A Lancaster politician said she has “no regrets” after being found guilty of obstructing the highway during a fracking protest.
Lancashire County Councillor Gina Dowding was given a 12 month conditional discharge and ordered to pay a £250 fine following a trial at Blackpool Magistrates Court.
She was one of 12 people, including two other councillors, who “locked on” to barrels and pipes outside fracking company Cuadrilla’s site in Preston New Road in July.
The group were also accused of preventing workers from going about their business, but were found not guilty as no evidence was submitted by Cuadrilla.
But despite being “disappointed” about having a criminal record, Coun Dowding said she would continue to do what she had to, as she believed she had a mandate from electors.
She said: “Our intention was to raise awareness about fracking.
“I’ve got a mandate as an elected member to try and express the wishes of the people of Lancaster and the wider Lancashire area.
“I’ve had more correspondence from people in my division about fracking than on any other issue, so I’ve absolutely no regrets.
“It’s clear that other democratic processes have failed.”
In 2015, Lancashire County Council rejected Cuadrilla’s application to test drill at the site, but the decision was overturned by the government.
There have been months of protest outside the site at Little Plumpton, several of which have led to arrests.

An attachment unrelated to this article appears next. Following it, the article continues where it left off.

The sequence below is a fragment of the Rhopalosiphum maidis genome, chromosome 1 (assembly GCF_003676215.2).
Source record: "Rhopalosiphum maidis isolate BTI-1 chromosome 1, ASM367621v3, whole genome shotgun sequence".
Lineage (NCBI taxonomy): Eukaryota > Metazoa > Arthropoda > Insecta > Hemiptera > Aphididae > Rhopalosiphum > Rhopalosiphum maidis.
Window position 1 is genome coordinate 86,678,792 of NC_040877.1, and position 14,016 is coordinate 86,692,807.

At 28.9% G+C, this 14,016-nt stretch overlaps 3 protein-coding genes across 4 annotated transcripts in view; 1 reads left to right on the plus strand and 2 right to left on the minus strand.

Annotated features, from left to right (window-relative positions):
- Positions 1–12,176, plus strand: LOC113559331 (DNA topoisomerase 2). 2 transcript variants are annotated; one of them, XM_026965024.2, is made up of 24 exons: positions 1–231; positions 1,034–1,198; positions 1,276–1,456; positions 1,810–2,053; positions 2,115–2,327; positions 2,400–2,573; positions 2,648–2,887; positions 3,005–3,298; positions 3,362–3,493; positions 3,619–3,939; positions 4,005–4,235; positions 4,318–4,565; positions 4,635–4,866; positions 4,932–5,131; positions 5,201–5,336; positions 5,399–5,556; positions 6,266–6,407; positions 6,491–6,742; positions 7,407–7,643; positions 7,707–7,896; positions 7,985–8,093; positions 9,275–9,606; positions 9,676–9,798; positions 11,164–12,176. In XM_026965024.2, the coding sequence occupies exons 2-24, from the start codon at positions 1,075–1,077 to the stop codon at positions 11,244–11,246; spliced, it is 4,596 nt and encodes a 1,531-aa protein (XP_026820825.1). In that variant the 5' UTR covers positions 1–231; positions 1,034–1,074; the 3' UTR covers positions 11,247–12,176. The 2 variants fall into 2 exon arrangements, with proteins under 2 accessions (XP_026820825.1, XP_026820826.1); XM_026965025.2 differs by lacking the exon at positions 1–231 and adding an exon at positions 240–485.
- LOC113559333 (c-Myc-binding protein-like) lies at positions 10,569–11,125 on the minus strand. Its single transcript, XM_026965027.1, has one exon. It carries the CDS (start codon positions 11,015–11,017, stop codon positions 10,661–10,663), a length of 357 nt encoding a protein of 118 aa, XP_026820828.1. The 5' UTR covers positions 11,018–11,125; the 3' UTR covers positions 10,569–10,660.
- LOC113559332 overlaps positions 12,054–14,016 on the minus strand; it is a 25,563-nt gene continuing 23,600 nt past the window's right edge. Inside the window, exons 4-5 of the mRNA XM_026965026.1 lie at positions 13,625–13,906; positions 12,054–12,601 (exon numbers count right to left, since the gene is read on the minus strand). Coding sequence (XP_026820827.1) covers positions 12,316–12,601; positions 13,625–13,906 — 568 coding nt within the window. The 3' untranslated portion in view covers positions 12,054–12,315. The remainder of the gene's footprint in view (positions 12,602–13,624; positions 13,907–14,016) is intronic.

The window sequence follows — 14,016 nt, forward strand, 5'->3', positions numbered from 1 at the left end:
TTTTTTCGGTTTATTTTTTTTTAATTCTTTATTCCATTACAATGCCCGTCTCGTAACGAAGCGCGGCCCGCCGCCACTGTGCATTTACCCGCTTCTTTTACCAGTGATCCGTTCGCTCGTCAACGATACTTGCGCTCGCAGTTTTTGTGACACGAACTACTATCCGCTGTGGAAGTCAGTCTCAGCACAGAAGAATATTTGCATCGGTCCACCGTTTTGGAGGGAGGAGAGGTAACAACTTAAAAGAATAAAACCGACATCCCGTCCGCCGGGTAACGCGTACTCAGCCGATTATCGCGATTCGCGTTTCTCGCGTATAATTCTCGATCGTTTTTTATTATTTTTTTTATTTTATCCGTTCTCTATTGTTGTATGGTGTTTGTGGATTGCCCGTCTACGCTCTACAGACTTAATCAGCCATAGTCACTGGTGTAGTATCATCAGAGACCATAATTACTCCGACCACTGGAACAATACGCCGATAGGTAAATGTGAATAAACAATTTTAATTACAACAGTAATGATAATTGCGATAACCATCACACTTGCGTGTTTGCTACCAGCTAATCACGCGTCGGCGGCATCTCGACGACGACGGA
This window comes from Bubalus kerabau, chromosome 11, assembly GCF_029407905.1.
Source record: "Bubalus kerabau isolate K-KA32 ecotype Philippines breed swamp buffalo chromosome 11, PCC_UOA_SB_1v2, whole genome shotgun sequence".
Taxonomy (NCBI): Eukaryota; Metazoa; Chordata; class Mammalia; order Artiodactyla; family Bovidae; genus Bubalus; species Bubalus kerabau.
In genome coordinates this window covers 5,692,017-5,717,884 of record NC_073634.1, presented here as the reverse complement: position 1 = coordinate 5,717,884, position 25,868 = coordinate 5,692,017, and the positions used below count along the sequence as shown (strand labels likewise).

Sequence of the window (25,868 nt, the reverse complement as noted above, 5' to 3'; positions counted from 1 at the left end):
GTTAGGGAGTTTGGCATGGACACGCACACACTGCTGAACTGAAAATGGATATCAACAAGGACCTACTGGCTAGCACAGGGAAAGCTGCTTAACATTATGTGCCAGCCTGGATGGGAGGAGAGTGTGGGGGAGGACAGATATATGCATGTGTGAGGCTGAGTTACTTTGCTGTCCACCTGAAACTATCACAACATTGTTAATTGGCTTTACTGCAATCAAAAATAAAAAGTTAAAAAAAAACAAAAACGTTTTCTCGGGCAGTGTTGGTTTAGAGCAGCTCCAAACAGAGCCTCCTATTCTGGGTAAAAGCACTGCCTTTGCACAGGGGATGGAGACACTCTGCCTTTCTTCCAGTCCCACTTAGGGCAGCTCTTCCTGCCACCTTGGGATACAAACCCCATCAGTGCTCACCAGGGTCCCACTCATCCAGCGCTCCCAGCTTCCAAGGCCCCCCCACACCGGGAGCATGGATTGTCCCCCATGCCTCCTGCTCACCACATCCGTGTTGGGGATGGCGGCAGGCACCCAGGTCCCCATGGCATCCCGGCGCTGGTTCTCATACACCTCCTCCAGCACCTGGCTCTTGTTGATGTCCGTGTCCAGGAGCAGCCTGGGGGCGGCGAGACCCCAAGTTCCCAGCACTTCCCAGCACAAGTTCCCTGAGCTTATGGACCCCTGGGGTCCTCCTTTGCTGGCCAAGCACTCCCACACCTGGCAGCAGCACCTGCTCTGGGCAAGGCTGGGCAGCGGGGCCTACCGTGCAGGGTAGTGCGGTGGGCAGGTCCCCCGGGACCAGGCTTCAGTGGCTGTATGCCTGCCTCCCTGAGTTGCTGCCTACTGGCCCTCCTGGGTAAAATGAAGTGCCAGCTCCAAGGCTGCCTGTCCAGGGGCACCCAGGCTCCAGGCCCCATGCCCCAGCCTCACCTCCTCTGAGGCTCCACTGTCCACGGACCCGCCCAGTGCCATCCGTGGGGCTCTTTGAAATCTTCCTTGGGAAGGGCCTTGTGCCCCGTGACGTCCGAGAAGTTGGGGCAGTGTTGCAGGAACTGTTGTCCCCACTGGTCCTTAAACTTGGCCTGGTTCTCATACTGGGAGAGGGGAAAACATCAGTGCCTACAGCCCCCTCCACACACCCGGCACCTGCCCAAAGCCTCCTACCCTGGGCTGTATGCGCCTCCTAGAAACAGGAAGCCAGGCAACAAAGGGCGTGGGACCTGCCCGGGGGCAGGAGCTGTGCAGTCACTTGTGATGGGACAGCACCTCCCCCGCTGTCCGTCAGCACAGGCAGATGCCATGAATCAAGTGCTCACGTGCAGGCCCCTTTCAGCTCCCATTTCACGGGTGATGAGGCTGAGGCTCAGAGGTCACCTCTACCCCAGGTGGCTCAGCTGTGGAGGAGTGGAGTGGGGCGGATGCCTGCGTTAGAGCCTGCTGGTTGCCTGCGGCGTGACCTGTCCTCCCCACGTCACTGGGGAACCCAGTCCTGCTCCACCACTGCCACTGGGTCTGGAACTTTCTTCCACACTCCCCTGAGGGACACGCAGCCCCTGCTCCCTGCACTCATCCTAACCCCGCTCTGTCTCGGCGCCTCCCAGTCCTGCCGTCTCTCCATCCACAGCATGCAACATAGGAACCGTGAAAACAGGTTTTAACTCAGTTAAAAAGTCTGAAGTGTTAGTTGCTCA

Lancaster City Councillors Caroline Jackson, along with former city coun Emily Heath, and retired NHS manager Mollie Foxhall, were also arrested following protests in August.
They face trial at Lancaster Magistrates Court on December 14.
Coun Dowding, who represents Lancaster Central, said: “The judge allowed us to express why we took the action, and my main concern is that this government is talking about taking action on climate change, but doing the exact opposite.
“The judge said that the fracking industry and the government are not on trial, but I think they are on trial.
“They’re just not listening to all the evidence out there that fracking is polluting and dangerous, and that climate change needs action right now.
“I will continue doing what I have to do because I feel that the situation is urgent.
“The democratic wish of the people is being ignored, so I will do everything I can to continue to raise awareness and to send a message to the government that they need to change their policy, and stop supporting the fossil fuel industry with tax breaks and subsidies and giving them a smooth ride, while on the other hand making life harder for the renewable energy industry by continually changing the processes and support.
“The government is harming our economy because other European countries are just getting on with it.
“We could be world leaders. We’ve got the geography and the technology for wind and wave power.”
A Cuadrilla spokeswoman told the BBC that the energy firm had “no objection to peaceful, law-abiding protest but illegal obstructions... have caused immense inconvenience and disruption”.
She added: “Elected councillors breaking the law should not be acceptable”.
Coun Dowding said she was relieved that the trial was over.
“Despite the result I’ve had great support,” she said.
“I’m disappointed to find myself with a criminal record, but I had some wonderful testimonials in court.
“My co-defendants took a brave step which has damaged their reputation, but they did it for the right reasons.
“Everyone had tried to do other things, people from a diverse range of backgrounds have come together to fight this.
“The anti-fracking movement is growing all the time, and as soon as people hear about the risks, they are so willing to get involved because they realise how important this is.”